Apple faces hurdles as it positions iPad Pro for business use
Despite marketing a larger and more powerful iPad for business use, analysts believe that Apple will face resistance from business leaders. Many companies are reluctant to change software vendors for Apple hardware that they consider expensive and that lacks customized business applications.
Having begun to saturate the personal device market, selling tablets to corporate buyers makes sense for Apple, particularly amid global iPad sales that have fallen for two quarters. Apple’s ‘enterprise market’ represents 10 percent of the company’s $183 billion annual revenue.
According to Keith Bachman, a senior analyst at BMO Capital Markets: “The most formidable opposition to adoption is price … The iPad Pro has a lot of utility and technology that Apple brought to bear but unfortunately the price never goes away as a challenge.”
The iPad Pro starts at $799 but can cost over $1,000 if buyers also wish to have a keyboard and a stylus. This is more expensive than Apple’s existing tablets, as well as being pricier than the Macbook Air laptop. An Ipad Pro is also more costly than similar offerings from Microsoft Corp and other PC makers such as Lenovo.
Microsoft’s 12-inch Surface Pro 3 is also targeting the business market and is probably the Apple Ipad Pro’s biggest competitor. Like the new Ipad, the Surface Pro 3 starts at $799, but unlike Apple’s device there is no extra charge for a keyboard and stylus.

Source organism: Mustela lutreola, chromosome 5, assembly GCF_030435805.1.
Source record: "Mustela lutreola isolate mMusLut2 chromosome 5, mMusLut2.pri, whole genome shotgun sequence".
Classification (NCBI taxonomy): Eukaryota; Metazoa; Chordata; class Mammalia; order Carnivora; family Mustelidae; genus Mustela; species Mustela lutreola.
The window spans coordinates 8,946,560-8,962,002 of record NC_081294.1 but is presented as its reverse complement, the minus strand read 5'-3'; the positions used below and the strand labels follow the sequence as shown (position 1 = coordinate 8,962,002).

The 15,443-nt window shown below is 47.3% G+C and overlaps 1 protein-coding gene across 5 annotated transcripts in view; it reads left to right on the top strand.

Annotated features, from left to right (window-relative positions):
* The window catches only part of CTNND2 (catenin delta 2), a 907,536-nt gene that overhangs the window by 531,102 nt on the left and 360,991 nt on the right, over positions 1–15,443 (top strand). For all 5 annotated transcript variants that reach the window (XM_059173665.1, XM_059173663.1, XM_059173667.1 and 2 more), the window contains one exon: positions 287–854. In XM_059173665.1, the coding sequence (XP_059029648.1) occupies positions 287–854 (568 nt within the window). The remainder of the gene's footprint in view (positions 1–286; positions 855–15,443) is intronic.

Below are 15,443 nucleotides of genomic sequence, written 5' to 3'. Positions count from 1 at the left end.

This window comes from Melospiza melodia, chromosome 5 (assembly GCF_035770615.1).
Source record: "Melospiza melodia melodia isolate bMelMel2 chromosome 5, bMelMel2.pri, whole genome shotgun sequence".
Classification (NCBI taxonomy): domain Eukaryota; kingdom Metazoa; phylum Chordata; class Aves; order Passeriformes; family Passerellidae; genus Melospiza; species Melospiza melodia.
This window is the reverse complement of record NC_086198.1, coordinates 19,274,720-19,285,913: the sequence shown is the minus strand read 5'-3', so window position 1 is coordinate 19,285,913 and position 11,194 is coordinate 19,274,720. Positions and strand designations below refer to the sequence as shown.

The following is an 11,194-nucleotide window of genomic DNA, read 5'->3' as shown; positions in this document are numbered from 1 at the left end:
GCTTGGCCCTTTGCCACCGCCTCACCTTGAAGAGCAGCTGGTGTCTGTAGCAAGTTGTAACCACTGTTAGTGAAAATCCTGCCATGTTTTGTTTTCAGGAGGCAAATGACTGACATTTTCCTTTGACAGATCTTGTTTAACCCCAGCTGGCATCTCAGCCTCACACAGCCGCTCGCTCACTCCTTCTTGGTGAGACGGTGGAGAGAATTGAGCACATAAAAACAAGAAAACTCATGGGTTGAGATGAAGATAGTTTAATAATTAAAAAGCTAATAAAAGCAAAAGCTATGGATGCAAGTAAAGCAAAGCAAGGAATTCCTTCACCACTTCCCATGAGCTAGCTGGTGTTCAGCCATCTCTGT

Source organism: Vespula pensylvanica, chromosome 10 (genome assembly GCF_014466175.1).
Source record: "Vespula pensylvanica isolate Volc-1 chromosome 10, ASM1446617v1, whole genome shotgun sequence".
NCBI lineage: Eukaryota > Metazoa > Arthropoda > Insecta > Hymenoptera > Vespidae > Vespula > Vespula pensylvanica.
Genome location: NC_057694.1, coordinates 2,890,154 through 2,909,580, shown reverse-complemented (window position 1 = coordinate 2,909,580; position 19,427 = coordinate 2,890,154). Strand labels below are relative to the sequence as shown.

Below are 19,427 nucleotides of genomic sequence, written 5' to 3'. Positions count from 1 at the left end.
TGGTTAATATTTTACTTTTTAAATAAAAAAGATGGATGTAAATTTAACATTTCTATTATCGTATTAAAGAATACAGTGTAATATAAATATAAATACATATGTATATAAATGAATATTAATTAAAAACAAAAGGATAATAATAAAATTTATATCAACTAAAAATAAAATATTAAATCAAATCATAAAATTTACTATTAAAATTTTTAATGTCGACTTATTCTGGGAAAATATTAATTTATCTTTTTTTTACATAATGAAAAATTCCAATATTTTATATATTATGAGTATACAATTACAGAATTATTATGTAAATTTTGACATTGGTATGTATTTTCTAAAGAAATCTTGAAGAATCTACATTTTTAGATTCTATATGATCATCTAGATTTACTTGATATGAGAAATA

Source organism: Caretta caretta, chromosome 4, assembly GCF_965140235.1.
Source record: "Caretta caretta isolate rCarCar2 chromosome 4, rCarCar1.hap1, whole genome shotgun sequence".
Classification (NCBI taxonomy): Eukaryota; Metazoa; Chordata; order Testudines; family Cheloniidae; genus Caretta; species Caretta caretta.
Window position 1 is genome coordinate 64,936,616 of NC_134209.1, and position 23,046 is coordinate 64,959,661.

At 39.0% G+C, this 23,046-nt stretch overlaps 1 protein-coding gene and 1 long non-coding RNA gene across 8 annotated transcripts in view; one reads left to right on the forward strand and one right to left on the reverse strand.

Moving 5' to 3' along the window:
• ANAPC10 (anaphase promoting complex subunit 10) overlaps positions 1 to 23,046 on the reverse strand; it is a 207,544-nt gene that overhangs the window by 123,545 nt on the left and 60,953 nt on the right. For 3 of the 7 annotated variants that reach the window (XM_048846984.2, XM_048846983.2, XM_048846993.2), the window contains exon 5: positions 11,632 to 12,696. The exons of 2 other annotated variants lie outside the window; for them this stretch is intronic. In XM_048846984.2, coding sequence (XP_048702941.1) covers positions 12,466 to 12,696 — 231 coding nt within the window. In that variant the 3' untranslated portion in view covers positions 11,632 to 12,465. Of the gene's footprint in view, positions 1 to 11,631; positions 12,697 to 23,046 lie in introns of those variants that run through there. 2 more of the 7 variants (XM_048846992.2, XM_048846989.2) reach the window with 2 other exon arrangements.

In order to tackle resistance to its software, Apple has partnered with IBM and Cisco. They aim to create more enterprise-friendly software to run on the Apple operating system (iOS), ranging from banking applications to healthcare. It remains, however, that companies’ reliance on and familiarity with specialized software is a second major reason for their refusal to switch to Mac devices.
General Electric has an internal group dedicated to developing applications that can run on Apple’s mobile devices and yet only 10,000 of its 170,000 office workers who use computers on a regular basis use a Mac.
It is true that IBM and Apple are also developing a number of iOS applications for enterprise clients, but, according to J. P. Gownder, a Forrester principal analyst, it continues to be impossible to run an entire suite of business-critical applications through Apple.
It would appear that unless Apple is able to make significant headway in dealing with these two obstacles to adoption, the firm will face a challenging time marketing its device to business users.